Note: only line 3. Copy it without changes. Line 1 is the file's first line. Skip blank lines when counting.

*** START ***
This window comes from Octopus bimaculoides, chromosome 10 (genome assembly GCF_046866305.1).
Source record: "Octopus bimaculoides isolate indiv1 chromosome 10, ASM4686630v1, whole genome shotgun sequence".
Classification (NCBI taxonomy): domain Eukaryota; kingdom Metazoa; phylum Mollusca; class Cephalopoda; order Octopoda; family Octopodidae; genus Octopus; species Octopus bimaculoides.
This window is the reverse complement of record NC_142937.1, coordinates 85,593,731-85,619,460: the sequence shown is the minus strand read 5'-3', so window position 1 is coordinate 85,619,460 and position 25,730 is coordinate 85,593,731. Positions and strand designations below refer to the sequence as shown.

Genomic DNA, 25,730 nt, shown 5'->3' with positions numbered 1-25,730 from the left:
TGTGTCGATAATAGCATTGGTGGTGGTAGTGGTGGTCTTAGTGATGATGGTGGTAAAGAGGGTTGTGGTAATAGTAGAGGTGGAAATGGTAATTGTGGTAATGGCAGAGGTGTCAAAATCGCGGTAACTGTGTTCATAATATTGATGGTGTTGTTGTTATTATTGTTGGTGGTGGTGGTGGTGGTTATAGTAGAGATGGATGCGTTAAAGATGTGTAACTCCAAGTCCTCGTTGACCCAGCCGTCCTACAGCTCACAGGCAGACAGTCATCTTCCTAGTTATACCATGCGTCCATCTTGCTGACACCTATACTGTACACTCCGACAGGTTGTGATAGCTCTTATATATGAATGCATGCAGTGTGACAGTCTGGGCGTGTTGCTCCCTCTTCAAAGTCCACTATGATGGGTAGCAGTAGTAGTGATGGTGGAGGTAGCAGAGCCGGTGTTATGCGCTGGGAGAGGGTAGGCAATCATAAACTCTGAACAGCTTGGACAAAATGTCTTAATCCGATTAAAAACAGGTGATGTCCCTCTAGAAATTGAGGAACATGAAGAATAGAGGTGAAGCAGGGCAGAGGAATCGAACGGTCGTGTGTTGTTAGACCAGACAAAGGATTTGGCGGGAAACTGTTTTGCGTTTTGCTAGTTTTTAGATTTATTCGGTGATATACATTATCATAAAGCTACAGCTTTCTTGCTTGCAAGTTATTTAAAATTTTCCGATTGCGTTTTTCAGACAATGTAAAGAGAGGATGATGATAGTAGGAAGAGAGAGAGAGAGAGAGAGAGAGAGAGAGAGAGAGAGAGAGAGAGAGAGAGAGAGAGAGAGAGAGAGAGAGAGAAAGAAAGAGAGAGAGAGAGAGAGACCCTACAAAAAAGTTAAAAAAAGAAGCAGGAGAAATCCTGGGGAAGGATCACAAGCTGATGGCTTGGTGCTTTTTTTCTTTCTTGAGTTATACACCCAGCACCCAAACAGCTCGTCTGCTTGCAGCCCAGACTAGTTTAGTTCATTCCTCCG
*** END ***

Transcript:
Classification (NCBI taxonomy): domain Eukaryota; kingdom Metazoa; phylum Mollusca; class Cephalopoda; order Octopoda; family Octopodidae; genus Octopus; species Octopus bimaculoides.